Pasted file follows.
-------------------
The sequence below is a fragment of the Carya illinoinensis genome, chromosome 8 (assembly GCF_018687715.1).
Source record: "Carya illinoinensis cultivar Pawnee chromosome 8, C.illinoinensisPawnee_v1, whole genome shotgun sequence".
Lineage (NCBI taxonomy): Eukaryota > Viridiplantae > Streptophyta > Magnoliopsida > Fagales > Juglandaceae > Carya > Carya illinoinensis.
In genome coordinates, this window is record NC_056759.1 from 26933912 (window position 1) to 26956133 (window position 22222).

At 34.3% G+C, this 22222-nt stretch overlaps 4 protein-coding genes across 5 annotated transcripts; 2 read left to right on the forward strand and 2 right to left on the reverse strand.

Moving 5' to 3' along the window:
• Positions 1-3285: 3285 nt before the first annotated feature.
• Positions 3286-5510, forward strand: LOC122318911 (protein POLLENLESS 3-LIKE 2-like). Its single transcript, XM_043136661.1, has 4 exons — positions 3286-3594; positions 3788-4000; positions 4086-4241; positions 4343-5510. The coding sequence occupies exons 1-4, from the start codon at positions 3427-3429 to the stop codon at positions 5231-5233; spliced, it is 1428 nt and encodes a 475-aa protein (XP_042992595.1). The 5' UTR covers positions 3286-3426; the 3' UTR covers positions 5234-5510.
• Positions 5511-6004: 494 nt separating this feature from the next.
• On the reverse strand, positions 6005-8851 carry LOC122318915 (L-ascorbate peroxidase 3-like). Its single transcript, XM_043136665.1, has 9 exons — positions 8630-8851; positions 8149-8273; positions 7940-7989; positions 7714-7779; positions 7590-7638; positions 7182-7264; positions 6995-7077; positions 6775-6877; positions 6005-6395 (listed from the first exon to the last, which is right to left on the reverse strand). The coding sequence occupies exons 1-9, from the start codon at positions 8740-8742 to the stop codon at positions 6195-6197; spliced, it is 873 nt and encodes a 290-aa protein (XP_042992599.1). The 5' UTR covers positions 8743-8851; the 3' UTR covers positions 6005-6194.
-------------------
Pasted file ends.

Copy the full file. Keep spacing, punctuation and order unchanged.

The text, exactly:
The sequence below is a fragment of the Carya illinoinensis genome, chromosome 8 (assembly GCF_018687715.1).
Source record: "Carya illinoinensis cultivar Pawnee chromosome 8, C.illinoinensisPawnee_v1, whole genome shotgun sequence".
Lineage (NCBI taxonomy): Eukaryota > Viridiplantae > Streptophyta > Magnoliopsida > Fagales > Juglandaceae > Carya > Carya illinoinensis.
In genome coordinates, this window is record NC_056759.1 from 26933912 (window position 1) to 26956133 (window position 22222).

At 34.3% G+C, this 22222-nt stretch overlaps 4 protein-coding genes across 5 annotated transcripts; 2 read left to right on the forward strand and 2 right to left on the reverse strand.

Moving 5' to 3' along the window:
• Positions 1-3285: 3285 nt before the first annotated feature.
• Positions 3286-5510, forward strand: LOC122318911 (protein POLLENLESS 3-LIKE 2-like). Its single transcript, XM_043136661.1, has 4 exons — positions 3286-3594; positions 3788-4000; positions 4086-4241; positions 4343-5510. The coding sequence occupies exons 1-4, from the start codon at positions 3427-3429 to the stop codon at positions 5231-5233; spliced, it is 1428 nt and encodes a 475-aa protein (XP_042992595.1). The 5' UTR covers positions 3286-3426; the 3' UTR covers positions 5234-5510.
• Positions 5511-6004: 494 nt separating this feature from the next.
• On the reverse strand, positions 6005-8851 carry LOC122318915 (L-ascorbate peroxidase 3-like). Its single transcript, XM_043136665.1, has 9 exons — positions 8630-8851; positions 8149-8273; positions 7940-7989; positions 7714-7779; positions 7590-7638; positions 7182-7264; positions 6995-7077; positions 6775-6877; positions 6005-6395 (listed from the first exon to the last, which is right to left on the reverse strand). The coding sequence occupies exons 1-9, from the start codon at positions 8740-8742 to the stop codon at positions 6195-6197; spliced, it is 873 nt and encodes a 290-aa protein (XP_042992599.1). The 5' UTR covers positions 8743-8851; the 3' UTR covers positions 6005-6194.